Pushing the Dodgers’ Matt Kemp issue closer to brink
During a season in which a shrugging Matt Kemp has been benched and berated, somebody has finally stepped to his defense.
It is a giant step that could eventually lead him out of town.
Dave Stewart, Kemp’s agent, fired out Thursday in anger and disgust over what he perceives as unfair treatment of his client.
“It’s almost like it’s open season on Matt, and it’s not right,” Stewart said in a phone interview. “It’s a bunch of back-seat crap.”
From the back seat to the front burner, Stewart brought the Kemp issue to a boil by raising the notion many Kemp believers have feared.
“I’m almost to the point — and maybe so are the Dodgers — where I’m thinking that this just isn’t going to work,” Stewart said. “The Dodgers have gaps on this team, and maybe they could fill them by trading Matt. It could be good for the team, and good for the player.”
Stewart emphasized he would never formally ask for a trade, but he wonders if his client can be successful while fighting off what he claims are unfair barbs from within the organization, particularly veteran coaches Bob Schaefer and Larry Bowa, both of whom have been critical of the fundamental deficiencies in the budding star.
“It’s very, very difficult to play under the circumstances that Kemp is playing under,” Stewart said.
“The thing we have to look at is, is there going to be a fit? Is he going to be able to get past the public scrutiny? Matt has to wonder, ‘If these guys don’t like me, how can I play for them?’”
Kemp returned to the lineup Thursday against the Philadelphia Phillies after being benched for two days, and he was the usual maddening Kemp. In the Dodgers’ devastating 10-9 loss, he helped the team to a seven-run lead with a two-run homer in the seventh inning. But one inning later, he perhaps cost them a 10th run when he stood at the plate on a blooper down the right field line that he inexplicably didn’t see. The ball fell inside the foul line, and a surprised Kemp was barely able to turn a double into a single.
Kemp leads the Dodgers with 19 homers and is second with 67 runs batted in, but his brilliance can be baffling, his greatness grating, an MVP play followed by a rookie mistake, again and again.
It is this sort of inconsistent play that drove General Manager Ned Colletti to publicly question Kemp earlier this season, but Stewart said he and Kemp had resolved that conflict.
“Everything was fine until suddenly Schaefer and Bowa start getting on him publicly,” said Stewart, a former Dodgers pitcher. “On those great Dodger teams of the past, you would never read about a player being trashed like Matt’s been trashed.”
Stewart is referring to the midseason incident in which Schaefer scolded Kemp for not backing up second base on a stolen-base attempt. Kemp replied with enough harsh words that led to his being benched for three days. Though Schaefer never criticized Kemp publicly, Stewart felt the encounter and punishment unnecessarily embarrassed his player.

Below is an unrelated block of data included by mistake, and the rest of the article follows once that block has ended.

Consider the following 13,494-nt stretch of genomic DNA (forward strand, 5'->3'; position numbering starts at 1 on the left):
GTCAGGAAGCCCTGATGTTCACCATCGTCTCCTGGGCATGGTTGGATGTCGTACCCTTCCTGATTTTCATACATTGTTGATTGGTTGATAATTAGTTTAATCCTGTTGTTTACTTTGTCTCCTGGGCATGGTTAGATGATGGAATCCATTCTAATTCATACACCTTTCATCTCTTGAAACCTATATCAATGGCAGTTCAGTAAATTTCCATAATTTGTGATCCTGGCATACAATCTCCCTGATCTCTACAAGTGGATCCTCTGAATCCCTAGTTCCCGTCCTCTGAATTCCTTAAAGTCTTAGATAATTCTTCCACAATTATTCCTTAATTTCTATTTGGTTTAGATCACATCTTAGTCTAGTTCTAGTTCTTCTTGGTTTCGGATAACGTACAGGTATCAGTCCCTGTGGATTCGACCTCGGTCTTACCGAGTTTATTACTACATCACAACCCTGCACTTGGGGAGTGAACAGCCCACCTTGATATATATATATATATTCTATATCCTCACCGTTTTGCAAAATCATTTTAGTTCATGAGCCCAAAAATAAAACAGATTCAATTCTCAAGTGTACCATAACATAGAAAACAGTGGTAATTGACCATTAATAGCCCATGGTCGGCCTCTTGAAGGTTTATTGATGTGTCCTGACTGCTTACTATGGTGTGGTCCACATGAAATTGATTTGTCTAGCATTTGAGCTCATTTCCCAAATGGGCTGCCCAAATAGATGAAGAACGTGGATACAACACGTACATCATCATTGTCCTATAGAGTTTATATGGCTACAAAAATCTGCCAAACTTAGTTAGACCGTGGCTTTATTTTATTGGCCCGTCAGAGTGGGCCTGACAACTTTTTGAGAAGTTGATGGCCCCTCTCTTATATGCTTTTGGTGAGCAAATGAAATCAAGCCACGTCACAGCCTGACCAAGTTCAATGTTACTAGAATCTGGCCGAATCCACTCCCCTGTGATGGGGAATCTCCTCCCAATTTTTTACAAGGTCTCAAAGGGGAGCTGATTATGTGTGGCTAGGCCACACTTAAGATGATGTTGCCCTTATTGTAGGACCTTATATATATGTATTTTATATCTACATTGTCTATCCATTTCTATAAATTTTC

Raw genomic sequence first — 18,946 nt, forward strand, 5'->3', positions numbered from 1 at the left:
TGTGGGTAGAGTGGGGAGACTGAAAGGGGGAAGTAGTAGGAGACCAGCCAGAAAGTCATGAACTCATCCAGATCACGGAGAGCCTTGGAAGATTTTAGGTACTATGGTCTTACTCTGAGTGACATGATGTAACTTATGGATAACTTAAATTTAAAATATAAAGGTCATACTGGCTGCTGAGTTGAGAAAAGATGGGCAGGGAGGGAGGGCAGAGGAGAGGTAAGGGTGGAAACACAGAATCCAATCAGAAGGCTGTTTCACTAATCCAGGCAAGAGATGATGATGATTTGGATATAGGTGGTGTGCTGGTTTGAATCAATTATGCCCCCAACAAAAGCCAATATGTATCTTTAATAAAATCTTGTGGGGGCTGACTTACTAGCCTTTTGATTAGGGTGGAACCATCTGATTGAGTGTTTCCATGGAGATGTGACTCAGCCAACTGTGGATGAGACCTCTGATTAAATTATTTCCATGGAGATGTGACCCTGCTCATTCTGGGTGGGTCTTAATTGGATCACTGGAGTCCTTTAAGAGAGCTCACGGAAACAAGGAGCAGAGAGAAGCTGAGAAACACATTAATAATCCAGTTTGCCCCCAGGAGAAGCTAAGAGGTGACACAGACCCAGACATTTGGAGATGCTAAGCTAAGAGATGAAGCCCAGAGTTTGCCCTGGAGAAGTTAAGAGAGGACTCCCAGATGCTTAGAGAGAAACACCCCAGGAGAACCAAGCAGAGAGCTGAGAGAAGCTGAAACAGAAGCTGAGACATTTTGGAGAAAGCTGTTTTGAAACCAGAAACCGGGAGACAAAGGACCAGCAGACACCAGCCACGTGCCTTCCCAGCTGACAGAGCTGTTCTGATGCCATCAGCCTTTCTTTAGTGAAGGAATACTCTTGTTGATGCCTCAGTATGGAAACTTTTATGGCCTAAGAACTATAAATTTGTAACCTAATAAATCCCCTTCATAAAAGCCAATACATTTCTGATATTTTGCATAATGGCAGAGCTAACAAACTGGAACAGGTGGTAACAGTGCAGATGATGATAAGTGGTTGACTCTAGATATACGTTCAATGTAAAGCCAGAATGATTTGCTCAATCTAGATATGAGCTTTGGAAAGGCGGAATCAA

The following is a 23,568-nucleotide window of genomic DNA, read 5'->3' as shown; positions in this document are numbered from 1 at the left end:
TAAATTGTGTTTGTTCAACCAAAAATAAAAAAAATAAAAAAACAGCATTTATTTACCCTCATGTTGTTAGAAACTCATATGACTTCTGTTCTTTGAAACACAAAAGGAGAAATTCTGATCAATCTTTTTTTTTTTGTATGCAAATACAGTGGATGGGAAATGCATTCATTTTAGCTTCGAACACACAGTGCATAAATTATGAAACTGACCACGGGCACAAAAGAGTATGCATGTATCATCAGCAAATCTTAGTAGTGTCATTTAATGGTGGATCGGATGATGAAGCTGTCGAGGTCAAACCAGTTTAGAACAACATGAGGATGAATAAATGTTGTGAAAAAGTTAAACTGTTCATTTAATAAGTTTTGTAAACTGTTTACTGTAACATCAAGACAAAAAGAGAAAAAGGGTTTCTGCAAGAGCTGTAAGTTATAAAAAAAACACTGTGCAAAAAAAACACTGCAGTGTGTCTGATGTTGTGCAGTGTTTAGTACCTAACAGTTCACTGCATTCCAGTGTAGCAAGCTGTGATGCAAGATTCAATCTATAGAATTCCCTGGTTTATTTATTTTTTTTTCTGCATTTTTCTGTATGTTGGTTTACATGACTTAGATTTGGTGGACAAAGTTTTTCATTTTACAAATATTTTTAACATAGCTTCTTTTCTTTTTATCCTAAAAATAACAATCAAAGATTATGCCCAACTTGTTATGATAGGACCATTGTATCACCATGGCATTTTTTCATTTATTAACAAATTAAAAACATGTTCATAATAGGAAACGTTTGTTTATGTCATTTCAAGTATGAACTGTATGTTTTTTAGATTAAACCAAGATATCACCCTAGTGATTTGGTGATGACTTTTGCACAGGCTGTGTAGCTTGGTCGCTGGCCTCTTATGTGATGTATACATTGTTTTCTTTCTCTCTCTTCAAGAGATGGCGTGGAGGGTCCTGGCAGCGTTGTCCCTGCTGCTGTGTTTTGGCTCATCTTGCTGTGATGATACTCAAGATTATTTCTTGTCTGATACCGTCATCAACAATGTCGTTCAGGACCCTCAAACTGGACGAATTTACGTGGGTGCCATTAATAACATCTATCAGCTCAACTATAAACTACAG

Stewart’s anger with Bowa stems from a recent Times story in which Bowa chided Kemp for not always playing hard, a charge with which Kemp actually agreed at the time.
“When Larry Bowa played, he would never accept a coach talking about him in the newspaper like that, but they want to Matt to accept it?” Stewart said.
Stewart said that just because Kemp never argues about the criticism doesn’t mean it hasn’t hurt him.
“Yes, it affects the player, it has to affect the player,” Stewart said. “All this external crap coming from Schaefer and Bowa, why would you want to play for somebody like that?”
When Stewart’s words were read over the phone in Philadelphia, Schaefer and Bowa had no comment. Kemp also refused to address the issue.
Speaking for the organization, Colletti sighed. When he signed Kemp to a two-year deal this spring for a guaranteed $10.95 million, he elicited a promise from the talented 25-year-old that he wouldn’t change. But Kemp has changed. He still shows up early and does his work, but his play has often been filled with more distraction than passion.
Though some say he has been caught up in the fast life with famous girlfriend Rihanna, there is really no proof. He simply hasn’t grown up as fast as last season’s 26 homers and 101 RBIs would indicate. As the expectations have mounted, his joyful play has receded. He just doesn’t seem mature enough to handle the burden.
But to trade him now would be a premature surrender on his awesome potential, and Colletti knows it.
“No, I have no plans to trade him,” said Colletti. “He’s got a chance to be one of the best players in the history of the franchise.”
Colletti backed Schaefer and Bowa, who are considered two of the best baseball minds in the game. But he also allowed for the chance that Kemp is the sort of player who responds better to a different tone of voice.
“Our coaching staff only wants the best for the kid,” Colletti said. “Are they too hard on him? That’s a matter of opinion. But if there’s a miscommunication, we’re all adults here, let’s put everybody in a room and work it out.”
Good idea. Work it out. Don’t change the standout coaching staff to suit the needs of one player. But if you think Matt Kemp is worth it — and he probably is — don’t be afraid to add another credible clubhouse presence who can relate to him.
Matt Kemp is going to grow up someday. After enduring all this adolescent angst, the Dodgers should let it happen here.
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